Programs at rock concerts tend to feature stars in various poses wearing various designer costumes. While it's hardly surprising that Tom Petty and the Heartbreakers' Echo program features black-and-white candid shots of the band members actually performing, it also devotes a full page to production and lighting designer Jim Lenahan's explanation for the show's design. Certainly it should be no surprise, because the show has a singularly sumptuous look.

"The basis for this particular set came from an article I saw in Architectural Digest on a place that was built for diplomats' offices in Riyadh, Saudi Arabia," Lenahan explains. "Outside they built a conversation pit, which was dug down about 3' into the sand. There was a circle of concrete benches and steps going down in the center where there was a little pool of water. Over the top of everything was this incredible stained glass tent. It was made up of squares of stained glass, probably about a foot square, held together with steel wings. I've always been fascinated by the quality of light through colored glass. And to have something which had the apparent fragility and brittleness of stained glass, and at the same time could drape like fabric--the combination really knocked me out.

"So, as I am wont to do, I ripped the page out of the magazine, put it in my files, and carried it around for about four years," he continues. "Whenever I see something like that, I think it could make a good set. Then you just try to find the client that it might work for."

In the 24 years Lenahan has worked with Tom Petty, the designer has created some very elaborate sets. Petty's 1995 tour didn't have a set at all. "The last tour was strictly lights, although we made the lights do some fun tricks," says the LD. "When I went to talk to him about this tour, he invited me over to the house he had just bought in Malibu. He was refurbishing in Moroccan style with lots of lanterns and red materials around, but there was one room that was completely unfinished. He said, 'This will be the opium den.' And I said, 'Well, that sounds like a set to me!' "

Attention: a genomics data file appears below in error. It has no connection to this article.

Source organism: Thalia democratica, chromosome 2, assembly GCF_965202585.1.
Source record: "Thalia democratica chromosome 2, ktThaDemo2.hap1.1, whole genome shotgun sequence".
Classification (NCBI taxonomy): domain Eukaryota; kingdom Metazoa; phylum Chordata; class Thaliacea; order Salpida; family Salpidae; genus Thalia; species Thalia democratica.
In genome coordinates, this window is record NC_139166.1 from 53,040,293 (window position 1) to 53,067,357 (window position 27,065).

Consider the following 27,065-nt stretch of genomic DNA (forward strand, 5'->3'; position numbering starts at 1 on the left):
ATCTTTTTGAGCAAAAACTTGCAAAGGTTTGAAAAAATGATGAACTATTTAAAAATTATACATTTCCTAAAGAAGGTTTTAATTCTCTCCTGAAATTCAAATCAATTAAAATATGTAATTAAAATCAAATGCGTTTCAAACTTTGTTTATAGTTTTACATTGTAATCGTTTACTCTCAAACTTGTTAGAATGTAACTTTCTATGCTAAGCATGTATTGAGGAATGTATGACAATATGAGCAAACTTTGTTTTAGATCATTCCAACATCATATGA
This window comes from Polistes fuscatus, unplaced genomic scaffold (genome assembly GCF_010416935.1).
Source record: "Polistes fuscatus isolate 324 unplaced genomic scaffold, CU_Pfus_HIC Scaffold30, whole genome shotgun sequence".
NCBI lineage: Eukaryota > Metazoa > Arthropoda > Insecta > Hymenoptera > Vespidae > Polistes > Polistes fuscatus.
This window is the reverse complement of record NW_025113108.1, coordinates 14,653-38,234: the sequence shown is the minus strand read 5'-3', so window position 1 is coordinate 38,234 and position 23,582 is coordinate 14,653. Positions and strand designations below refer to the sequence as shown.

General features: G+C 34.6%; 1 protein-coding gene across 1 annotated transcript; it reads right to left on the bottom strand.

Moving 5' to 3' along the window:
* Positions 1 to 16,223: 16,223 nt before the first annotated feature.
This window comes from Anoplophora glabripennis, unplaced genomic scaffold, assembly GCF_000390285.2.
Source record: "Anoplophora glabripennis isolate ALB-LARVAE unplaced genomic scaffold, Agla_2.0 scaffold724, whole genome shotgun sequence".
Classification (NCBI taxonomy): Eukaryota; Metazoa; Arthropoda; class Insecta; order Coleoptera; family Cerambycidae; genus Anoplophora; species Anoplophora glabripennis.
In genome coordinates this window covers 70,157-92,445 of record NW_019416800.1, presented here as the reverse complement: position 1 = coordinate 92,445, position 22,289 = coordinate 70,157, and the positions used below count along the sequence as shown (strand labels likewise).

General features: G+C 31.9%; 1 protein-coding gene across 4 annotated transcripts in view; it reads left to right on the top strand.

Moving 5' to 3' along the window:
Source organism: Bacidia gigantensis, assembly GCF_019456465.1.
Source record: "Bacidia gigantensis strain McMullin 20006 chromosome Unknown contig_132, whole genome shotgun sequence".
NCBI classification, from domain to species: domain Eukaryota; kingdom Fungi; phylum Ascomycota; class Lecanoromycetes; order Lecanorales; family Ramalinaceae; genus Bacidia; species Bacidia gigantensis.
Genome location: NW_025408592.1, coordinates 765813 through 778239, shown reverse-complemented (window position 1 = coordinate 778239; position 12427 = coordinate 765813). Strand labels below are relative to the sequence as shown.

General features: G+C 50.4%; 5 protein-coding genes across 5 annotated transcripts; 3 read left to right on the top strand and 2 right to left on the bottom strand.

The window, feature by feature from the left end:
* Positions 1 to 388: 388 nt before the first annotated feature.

After doing research into what real opium dens look like, Lenahan found them to be very boring. "They consist of a bunch of wooden cribs for you to lie in," explains the designer. "I still liked the idea of basing a rock and roll set on Middle East art, and I connected that to the article from Architectural Digest. That's not Moroccan; it was Saudi. But still, the Middle Eastern theme became a springboard for the design."

What does all of this have to do with Petty's new Echo album? "It has nothing to do with it any more than a great big tree had to do with Into the Great Wide Open or the bring-him-back-alive touring fantasy had to do with Full Moon Fever," Lenahan admits. "The sets for Petty's tours almost never have anything to do with the albums."

The designer's two main goals are to make the band comfortable onstage while making the show look interesting for the audience. "With every set I design, I'm always thinking of how it's going to interact with light," Lenahan says. "Also, at this same time I had discovered Dale Chihuly, who is a brilliant glass sculptor. He did fabulous chandelier installations in Venice, the glass ceiling at the Bellagio in Las Vegas, and an installation in LA that I went to. The quality of the light coming through his sculptures is just amazing."

Tying all of these elements together, Lenahan then created three different scenic concepts to show Petty. "I did complete renderings and three-dimensional models in the computer of all three of them--but I was fairly sure which one he'd like best and he did. All the risers have benches around them with cushions on top, and cut Islamic work in the front, which was something that I really wanted to get in there. As I researched the Moroccan theme, the homes have low ceilings with lots of cushions and rugs, and it looks really comfortable, informal, and warm. We already had the Oriental rugs from the tour before. Not only does the band love how they feel, they also think that it helps the sound."

With the concept approved, the designer then faced the challenge of how to construct it. "Of course, I wanted light to play a big part in it, but stained glass doesn't troupe very well," Lenahan says. "We needed to make the three triangular scenic panels out of Lexan, because it's tough. At the same time, I had discovered a new process for digitally printing directly onto Lexan. Lexjet is a 10-mil-thick Lexan that can go through an inkjet printer and take the ink. So I was able to do my design, then blow it up and digitally print it directly onto the Lexan without having to go through scenic artists. So we printed onto the Lexjet material, then bonded that directly to 1/4"-thick clear Lexan. But that would have turned into a mirror, so we had to bond another material onto the front of it that killed glare. We ended up with this kind of sandwich that really took light well."